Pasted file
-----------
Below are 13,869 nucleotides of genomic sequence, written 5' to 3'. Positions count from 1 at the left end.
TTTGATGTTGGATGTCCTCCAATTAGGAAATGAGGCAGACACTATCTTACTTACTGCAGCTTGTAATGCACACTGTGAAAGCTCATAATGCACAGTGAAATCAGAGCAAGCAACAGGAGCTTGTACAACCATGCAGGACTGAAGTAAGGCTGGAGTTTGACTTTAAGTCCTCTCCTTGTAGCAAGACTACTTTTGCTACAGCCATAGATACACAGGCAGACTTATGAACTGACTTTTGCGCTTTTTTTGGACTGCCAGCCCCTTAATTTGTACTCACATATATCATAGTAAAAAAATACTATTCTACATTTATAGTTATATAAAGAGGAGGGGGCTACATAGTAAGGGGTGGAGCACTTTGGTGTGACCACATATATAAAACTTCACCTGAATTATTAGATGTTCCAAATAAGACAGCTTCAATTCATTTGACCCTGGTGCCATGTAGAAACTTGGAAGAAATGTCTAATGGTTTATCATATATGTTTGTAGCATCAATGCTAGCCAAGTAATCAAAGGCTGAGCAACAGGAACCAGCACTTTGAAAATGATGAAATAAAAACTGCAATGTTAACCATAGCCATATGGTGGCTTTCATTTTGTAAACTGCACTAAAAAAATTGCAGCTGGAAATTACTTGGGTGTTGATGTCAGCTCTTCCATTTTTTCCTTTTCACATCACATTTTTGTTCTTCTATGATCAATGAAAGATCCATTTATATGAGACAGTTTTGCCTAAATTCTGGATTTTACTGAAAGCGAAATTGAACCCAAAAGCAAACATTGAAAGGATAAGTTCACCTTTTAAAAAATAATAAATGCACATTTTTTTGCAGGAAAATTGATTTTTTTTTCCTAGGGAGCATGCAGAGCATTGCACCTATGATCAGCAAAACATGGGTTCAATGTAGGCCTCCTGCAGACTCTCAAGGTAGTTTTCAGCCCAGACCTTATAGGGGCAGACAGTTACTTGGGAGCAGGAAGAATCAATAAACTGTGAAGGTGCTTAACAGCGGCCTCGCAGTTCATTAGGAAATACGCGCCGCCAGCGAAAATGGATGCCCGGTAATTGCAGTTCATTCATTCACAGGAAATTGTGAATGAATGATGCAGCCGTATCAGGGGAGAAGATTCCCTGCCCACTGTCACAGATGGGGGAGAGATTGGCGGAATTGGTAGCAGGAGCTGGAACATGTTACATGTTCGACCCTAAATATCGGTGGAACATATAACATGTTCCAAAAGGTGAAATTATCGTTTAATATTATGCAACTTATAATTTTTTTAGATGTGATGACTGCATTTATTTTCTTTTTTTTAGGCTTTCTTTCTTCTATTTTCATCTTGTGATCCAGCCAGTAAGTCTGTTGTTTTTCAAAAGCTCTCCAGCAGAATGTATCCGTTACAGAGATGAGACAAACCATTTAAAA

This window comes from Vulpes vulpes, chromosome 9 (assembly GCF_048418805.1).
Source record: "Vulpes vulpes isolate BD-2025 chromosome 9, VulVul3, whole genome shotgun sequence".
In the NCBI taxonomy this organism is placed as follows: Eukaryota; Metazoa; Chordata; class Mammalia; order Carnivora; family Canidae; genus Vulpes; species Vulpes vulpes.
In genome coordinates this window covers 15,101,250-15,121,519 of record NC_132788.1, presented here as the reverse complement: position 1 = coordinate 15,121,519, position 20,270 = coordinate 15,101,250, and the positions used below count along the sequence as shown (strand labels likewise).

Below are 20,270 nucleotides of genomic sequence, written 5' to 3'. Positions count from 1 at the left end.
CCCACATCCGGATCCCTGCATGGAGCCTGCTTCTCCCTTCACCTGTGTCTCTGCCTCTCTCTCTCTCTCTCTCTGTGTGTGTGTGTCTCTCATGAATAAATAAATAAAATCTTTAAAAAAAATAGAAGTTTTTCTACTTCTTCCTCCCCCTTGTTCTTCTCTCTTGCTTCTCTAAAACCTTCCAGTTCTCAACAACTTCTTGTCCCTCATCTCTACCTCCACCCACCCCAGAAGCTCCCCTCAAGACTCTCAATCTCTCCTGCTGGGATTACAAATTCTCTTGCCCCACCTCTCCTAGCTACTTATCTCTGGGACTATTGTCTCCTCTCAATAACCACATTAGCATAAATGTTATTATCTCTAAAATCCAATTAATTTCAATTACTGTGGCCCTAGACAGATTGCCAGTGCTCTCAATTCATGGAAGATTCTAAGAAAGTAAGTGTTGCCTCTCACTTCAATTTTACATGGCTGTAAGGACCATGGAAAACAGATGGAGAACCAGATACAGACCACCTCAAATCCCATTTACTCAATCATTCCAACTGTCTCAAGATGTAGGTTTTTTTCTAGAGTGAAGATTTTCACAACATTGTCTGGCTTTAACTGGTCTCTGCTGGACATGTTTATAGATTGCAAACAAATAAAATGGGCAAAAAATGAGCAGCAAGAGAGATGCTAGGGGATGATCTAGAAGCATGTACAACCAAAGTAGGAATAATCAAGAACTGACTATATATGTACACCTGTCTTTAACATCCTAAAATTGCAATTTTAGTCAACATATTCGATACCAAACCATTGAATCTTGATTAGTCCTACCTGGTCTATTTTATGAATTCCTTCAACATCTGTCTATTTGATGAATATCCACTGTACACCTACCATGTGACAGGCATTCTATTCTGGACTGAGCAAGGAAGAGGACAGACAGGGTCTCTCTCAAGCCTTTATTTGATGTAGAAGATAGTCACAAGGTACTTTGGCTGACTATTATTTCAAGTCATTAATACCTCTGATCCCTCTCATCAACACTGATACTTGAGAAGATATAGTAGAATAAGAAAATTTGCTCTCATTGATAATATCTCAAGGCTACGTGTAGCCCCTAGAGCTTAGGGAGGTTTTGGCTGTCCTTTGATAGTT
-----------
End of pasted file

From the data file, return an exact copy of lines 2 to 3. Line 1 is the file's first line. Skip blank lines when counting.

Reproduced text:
TTTGATGTTGGATGTCCTCCAATTAGGAAATGAGGCAGACACTATCTTACTTACTGCAGCTTGTAATGCACACTGTGAAAGCTCATAATGCACAGTGAAATCAGAGCAAGCAACAGGAGCTTGTACAACCATGCAGGACTGAAGTAAGGCTGGAGTTTGACTTTAAGTCCTCTCCTTGTAGCAAGACTACTTTTGCTACAGCCATAGATACACAGGCAGACTTATGAACTGACTTTTGCGCTTTTTTTGGACTGCCAGCCCCTTAATTTGTACTCACATATATCATAGTAAAAAAATACTATTCTACATTTATAGTTATATAAAGAGGAGGGGGCTACATAGTAAGGGGTGGAGCACTTTGGTGTGACCACATATATAAAACTTCACCTGAATTATTAGATGTTCCAAATAAGACAGCTTCAATTCATTTGACCCTGGTGCCATGTAGAAACTTGGAAGAAATGTCTAATGGTTTATCATATATGTTTGTAGCATCAATGCTAGCCAAGTAATCAAAGGCTGAGCAACAGGAACCAGCACTTTGAAAATGATGAAATAAAAACTGCAATGTTAACCATAGCCATATGGTGGCTTTCATTTTGTAAACTGCACTAAAAAAATTGCAGCTGGAAATTACTTGGGTGTTGATGTCAGCTCTTCCATTTTTTCCTTTTCACATCACATTTTTGTTCTTCTATGATCAATGAAAGATCCATTTATATGAGACAGTTTTGCCTAAATTCTGGATTTTACTGAAAGCGAAATTGAACCCAAAAGCAAACATTGAAAGGATAAGTTCACCTTTTAAAAAATAATAAATGCACATTTTTTTGCAGGAAAATTGATTTTTTTTTCCTAGGGAGCATGCAGAGCATTGCACCTATGATCAGCAAAACATGGGTTCAATGTAGGCCTCCTGCAGACTCTCAAGGTAGTTTTCAGCCCAGACCTTATAGGGGCAGACAGTTACTTGGGAGCAGGAAGAATCAATAAACTGTGAAGGTGCTTAACAGCGGCCTCGCAGTTCATTAGGAAATACGCGCCGCCAGCGAAAATGGATGCCCGGTAATTGCAGTTCATTCATTCACAGGAAATTGTGAATGAATGATGCAGCCGTATCAGGGGAGAAGATTCCCTGCCCACTGTCACAGATGGGGGAGAGATTGGCGGAATTGGTAGCAGGAGCTGGAACATGTTACATGTTCGACCCTAAATATCGGTGGAACATATAACATGTTCCAAAAGGTGAAATTATCGTTTAATATTATGCAACTTATAATTTTTTTAGATGTGATGACTGCATTTATTTTCTTTTTTTTAGGCTTTCTTTCTTCTATTTTCATCTTGTGATCCAGCCAGTAAGTCTGTTGTTTTTCAAAAGCTCTCCAGCAGAATGTATCCGTTACAGAGATGAGACAAACCATTTAAAA

This window comes from Vulpes vulpes, chromosome 9 (assembly GCF_048418805.1).